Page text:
Administer supplemental oxygen by mask to patients who have respiratory complaints. Treat patients who have bronchospasm with aerosolized bronchodilators. The use of bronchial sensitizing agents in situations of multiple chemical exposures may pose additional risks. Consider the health of the myocardium before choosing which type of bronchodilator should be administered. Cardiac sensitizing agents may be appropriate; however, the use of cardiac sensitizing agents after exposure to certain chemicals may pose enhanced risk of cardiac arrhythmias (especially in the elderly). Mercury poisoning is not known to pose additional risk during the use of bronchial or cardiac sensitizing agents and sympathomimetic bronchodilators may reverse bronchospasm in patients exposed to mercury vapor.
Consider racemic epinephrine aerosol for children who develop stridor. Dose 0.25-0.75 mL of 2.25% racemic epinephrine solution in 2.5 cc water, repeat every 20 minutes as needed, cautioning for myocardial variability.
Young children are particularly susceptible to the acute pulmonary effects of mercury vapor. Both adults and children are treated by respiratory support and in some cases, mechanical ventilation may be necessary.
Early dyspnea can indicate upper-airway obstruction from swelling, reflex bronchospasm, or direct pulmonary injury, which all require treatment. Patients require careful assessment for stridor, wheezing, and rales. Patients who have chemically induced adult respiratory distress syndrom (ARDS) do not usually benefit from digoxin, morphine, afterload reduction, or diuretics. Supplemental oxygen, delivered by mechanical ventilation and positive end-expiratory pressure, if needed, are standard treatments. Corticosteroids and antibiotics have been commonly recommended for treatment of chemical pneumonitis, but their effectiveness has not been substantiated.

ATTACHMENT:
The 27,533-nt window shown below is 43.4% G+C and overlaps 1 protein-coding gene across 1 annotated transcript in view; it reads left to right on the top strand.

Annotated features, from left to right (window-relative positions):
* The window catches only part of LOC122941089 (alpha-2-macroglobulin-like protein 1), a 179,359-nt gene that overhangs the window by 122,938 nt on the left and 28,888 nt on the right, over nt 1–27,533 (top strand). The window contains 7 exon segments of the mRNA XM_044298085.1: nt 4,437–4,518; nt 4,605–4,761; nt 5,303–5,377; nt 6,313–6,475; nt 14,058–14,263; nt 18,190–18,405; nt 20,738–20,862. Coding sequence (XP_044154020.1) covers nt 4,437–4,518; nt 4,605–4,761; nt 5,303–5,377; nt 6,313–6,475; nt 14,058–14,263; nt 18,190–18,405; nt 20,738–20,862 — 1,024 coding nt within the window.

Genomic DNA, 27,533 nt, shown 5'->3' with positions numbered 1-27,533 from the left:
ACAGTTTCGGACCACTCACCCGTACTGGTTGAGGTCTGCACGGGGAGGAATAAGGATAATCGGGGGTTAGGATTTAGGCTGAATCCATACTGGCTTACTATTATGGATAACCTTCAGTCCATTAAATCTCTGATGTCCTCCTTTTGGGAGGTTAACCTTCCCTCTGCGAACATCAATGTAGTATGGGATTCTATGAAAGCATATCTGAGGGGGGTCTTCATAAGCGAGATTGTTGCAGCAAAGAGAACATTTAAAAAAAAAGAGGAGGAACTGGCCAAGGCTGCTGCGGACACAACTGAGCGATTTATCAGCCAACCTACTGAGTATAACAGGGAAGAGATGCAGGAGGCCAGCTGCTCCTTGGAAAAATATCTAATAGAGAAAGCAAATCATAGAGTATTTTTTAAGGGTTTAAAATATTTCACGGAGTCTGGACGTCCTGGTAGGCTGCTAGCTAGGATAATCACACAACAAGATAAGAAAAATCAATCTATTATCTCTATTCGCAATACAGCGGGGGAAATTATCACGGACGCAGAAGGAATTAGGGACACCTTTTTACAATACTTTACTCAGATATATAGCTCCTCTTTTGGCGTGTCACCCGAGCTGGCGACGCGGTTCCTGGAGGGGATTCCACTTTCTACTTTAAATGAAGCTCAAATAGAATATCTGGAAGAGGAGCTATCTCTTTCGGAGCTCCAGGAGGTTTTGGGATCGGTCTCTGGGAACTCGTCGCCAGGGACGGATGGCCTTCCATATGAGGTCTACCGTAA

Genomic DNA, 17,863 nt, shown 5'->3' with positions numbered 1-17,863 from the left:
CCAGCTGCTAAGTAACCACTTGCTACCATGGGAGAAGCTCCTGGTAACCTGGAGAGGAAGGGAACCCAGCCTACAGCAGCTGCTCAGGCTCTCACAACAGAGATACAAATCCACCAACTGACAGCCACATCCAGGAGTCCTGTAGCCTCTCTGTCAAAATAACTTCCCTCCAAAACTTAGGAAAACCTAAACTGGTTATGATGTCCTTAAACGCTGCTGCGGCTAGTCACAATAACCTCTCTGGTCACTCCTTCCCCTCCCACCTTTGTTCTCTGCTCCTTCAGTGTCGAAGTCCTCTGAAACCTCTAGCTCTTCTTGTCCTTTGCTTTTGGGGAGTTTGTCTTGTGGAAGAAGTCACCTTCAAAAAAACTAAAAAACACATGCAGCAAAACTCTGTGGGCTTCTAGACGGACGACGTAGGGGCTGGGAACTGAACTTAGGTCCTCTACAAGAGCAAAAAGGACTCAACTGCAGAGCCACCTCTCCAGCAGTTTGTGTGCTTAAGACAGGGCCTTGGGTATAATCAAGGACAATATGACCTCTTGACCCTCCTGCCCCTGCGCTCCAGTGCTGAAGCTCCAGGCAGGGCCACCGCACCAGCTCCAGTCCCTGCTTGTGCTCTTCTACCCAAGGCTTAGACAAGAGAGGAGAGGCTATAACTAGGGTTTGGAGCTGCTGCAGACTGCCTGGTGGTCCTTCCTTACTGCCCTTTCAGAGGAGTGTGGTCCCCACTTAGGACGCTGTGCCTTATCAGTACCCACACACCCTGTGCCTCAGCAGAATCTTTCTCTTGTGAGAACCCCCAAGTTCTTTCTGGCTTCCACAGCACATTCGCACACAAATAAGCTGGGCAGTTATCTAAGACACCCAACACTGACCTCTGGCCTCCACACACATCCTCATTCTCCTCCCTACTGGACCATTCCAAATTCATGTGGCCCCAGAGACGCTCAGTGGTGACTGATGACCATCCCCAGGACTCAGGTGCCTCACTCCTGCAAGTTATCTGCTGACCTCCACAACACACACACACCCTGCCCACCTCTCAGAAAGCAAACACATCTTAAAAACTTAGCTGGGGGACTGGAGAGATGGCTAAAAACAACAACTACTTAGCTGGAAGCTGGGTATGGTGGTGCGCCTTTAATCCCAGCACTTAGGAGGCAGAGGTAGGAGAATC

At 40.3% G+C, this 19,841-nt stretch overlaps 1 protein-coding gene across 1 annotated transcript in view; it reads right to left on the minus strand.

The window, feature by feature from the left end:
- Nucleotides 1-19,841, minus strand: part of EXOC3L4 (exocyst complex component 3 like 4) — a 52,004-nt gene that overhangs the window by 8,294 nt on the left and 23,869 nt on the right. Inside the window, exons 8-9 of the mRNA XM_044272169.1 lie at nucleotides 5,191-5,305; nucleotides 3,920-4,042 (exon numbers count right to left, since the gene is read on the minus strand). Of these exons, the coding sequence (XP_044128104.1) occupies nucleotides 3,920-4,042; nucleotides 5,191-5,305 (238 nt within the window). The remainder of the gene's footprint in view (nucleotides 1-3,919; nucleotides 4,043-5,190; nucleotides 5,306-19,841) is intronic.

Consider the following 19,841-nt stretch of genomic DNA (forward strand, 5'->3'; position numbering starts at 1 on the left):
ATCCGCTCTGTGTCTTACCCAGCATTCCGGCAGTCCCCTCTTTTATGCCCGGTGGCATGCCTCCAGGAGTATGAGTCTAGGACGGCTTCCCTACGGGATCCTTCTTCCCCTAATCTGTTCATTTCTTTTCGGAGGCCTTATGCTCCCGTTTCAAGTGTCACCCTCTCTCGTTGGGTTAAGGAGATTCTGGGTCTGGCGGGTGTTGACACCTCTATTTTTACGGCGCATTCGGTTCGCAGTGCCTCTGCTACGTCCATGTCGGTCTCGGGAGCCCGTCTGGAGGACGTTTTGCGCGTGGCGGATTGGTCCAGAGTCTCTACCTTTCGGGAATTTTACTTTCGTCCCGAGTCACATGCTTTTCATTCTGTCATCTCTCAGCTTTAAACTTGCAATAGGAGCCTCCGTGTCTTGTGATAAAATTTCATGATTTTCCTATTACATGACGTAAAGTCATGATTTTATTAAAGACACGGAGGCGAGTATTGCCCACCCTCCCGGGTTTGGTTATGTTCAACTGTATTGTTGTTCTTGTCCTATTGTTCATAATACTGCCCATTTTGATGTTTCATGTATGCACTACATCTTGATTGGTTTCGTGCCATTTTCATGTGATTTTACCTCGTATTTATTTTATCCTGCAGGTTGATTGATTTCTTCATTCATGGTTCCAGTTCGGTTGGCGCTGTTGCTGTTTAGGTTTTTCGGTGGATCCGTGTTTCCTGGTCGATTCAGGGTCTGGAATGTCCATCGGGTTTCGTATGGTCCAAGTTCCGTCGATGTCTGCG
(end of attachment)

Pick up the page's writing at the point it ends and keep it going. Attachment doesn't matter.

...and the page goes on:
Elemental mercury does not cause a chemical burn. Washing the exposed skin with soap and water should remove any residual liquid mercury.
Ensure that adequate eye irrigation has been completed. Test visual acuity. Examine the eyes for conjunctival or corneal damage and treat appropriately. Patients should be referred to an ophthalmologist when they have apparent or suspected corneal injury.
Alkalization of the urine stabilizes the dimercaprol-metal complex, and has been recommended to protect the kidneys during chelation therapy. There is no role for hemodialysis in removing mercury. However, hemodialysis might be required for supportive therapy in the treatment of renal failure and it might enhance the removal of the dimercaprol-mercury complexes.
Respiratory effects from high-dose exposures might resolve or gradually progress to ARDS, respiratory failure, and death. Infrequently, severe pulmonary effects can progress to interstitial fibrosis and residual restrictive pulmonary disease. Other potential sequelae of exposure to elemental mercury include effects on the kidneys and central nervous system. These effects can occur after high-dose acute exposure to mercury vapor, and are similar to the effects observed from chronic lower-dose exposures. Children under 30 months of age are at increased risk for pulmonary toxicity and are more susceptible to death from respiratory failure.